Notes, Quotes and Slants
Notebook No. 2
Monday, April 5, 2005
By Denny O'Brien
Tranghese still doesn't get
Mike Tranghese deserves an 'A'
But at some point the embattled Big East commissioner must acknowledge what
he has refused to recognize — that oversized, hybrid leagues in which the
membership is split on its mission cannot survive.
His first attempt crashed just as it was taking flight. Once Miami
rejuvenated itself and Virginia Tech was elevated to elite status, the ACC
updated its pigskin wardrobe by stealing the Big East's best football
The jury is still out on take two, but history suggests a similar result.
"We've got work to do in football," Tranghese said in October 2004. "It's a
challenge but we're excited about it. For all the criticism we're going to
take on the football side, which I think is overwhelming, the praise of the
basketball side is going to be overwhelming."
Even so, football controls the Benjamins in college athletics. And sooner or
later, the Big East must tap into the riches of big-time college football —
the riches that extend far beyond the Bowl Championship Series.
With only eight football members, the possibilities are limited. Television
dictates much of how cash is dispersed, and fewer schools means fewer
markets and less leverage for the conference at the negotiating
Advantage TV suits.
That goes without mentioning the potential losses the Big East will suffer
from its dismal bowl outlook. It's hard to imagine an eight-team league
securing five attractive bowl tie-ins.
And don't forget the looming possibility of a 12-game regular season. Ask
Louisville AD Tom Jurich how difficult it will be to schedule five
non-conference opponents on an annual basis.
This is why the Big East is facing a potential stare-down between its
gridiron and hardwood contingent. Football can't prosper without expansion,
while multiplying likely would do more harm than good to hoops.
Yet Tranghese insists his new league is the model for cohesion.
To a certain degree, Conference USA commissioner Britton Banowsky deserves
some credit. When his league was pillaged, he remodeled it with a more
Instead of maintaining the hybrid configuration that eventually destroyed
C-USA, Banowsky envisioned a league in which each school had southern roots
and an athletics mission underscored by football.
In doing so, he constructed a conference with a clear direction and
legitimate chance to endure future invasions by other leagues. As a result,
Banowsky should easily be able to replenish the cupboard in the event that a
pair of his schools are courted elsewhere.
Tranghese doesn't have that luxury. It may sound strange, but the Big East
boss could learn something from his C-USA colleague.
The Princeton offense couldn't have a more befitting name. And the reason
extends further than the fact that its inception occurred at the Ivy League
ESPN analyst Fran Fraschilla said the Princeton 'O' is the "epitome" of team
basketball. Instead of relying on one or two superstars for execution, this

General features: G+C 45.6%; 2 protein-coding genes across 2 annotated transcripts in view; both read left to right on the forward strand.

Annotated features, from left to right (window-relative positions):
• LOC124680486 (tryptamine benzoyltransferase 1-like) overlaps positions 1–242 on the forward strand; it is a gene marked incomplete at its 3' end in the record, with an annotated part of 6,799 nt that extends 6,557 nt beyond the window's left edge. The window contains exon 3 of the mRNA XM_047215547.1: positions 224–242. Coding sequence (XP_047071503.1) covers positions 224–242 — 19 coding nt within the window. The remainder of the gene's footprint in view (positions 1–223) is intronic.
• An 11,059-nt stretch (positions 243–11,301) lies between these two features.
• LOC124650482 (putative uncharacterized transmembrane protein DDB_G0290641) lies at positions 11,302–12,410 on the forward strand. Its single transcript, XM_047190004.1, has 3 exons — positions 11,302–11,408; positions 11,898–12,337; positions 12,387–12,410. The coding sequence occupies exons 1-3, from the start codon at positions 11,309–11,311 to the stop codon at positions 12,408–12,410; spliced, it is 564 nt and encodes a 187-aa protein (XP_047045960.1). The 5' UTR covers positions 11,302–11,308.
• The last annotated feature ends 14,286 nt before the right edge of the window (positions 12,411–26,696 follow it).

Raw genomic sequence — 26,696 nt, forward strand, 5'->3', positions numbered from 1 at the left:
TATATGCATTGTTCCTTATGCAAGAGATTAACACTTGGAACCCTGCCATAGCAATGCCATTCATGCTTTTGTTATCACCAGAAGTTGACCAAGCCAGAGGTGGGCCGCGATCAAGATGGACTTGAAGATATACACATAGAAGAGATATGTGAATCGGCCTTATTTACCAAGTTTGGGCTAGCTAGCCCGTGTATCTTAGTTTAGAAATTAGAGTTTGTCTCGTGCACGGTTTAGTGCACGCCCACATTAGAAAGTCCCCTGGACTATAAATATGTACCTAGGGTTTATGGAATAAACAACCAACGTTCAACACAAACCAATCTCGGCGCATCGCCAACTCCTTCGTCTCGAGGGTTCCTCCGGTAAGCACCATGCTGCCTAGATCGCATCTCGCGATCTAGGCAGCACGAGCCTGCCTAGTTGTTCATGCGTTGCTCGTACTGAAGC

system requires all five players to make it successful.
Princeton made it famous during the Pete Carril era, which included a 1996
upset over UCLA in the NCAA Tournament. During Carril's regime, the
Tigers focused on spreading the floor, reading the defense, and utilizing
backdoor cuts to get easy baskets.
It was an approach that helped the Tigers' narrow the talent gap by limiting
their own mistakes and lulling the opposing defense to sleep.
Several schools have adopted Carrilball and have enjoyed postseason success
as a result. Most notably, N.C. State and West Virginia run variations of
the Princeton system, and each advanced far in this year's tournament.
It isn't the most exciting style of basketball, but coaches aren't paid to
The NCAA needs to lengthen the distance of the three-point line. The ease
with which long-range bombers nailed treys in the NCAA Tournament magnifies
the need for change.
At 19-feet, nine-inches, the three-point arc isn't much of a challenge
anymore (not that it ever was). Next to the NBA, it is a mid-range jumper.
So much so that shooters sank 47.5 percent of their long-range bombs in the
NCAA Regional Finals.
The NCAA basketball rules committee recommended last May to extend the
three-point arc to 20-feet, six-inches, which is the length used in
international play. In a survey circulated by the NCAA, 65 percent of the
coaches favor such a move.
Not only would lengthening the distance likely reduce the number of
three-pointers taken per game, it also would create more space for pivot men
Coach K's commercial overblown
Thanks to an American Express commercial, Duke apparently will supersize its
order of McDonald's All-Americans. At least that's what Blue Devils
opposition would have you believe.
The commercial, which has been airing during the NCAA Tournament, briefly
showcases the Duke program under K, touches on the coach's principles, and
makes statements about the expectations of players who don the royal blue.
Not exactly front page news. Even so, critics have suggested that the Amex
ad essentially is a propaganda video that will aid the Devils heavily on the
In case anyone hasn't noticed, Duke already has more than 30 recruiting
videos that are televised each year. It's called a season.
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02/23/2007 01:59:45 AM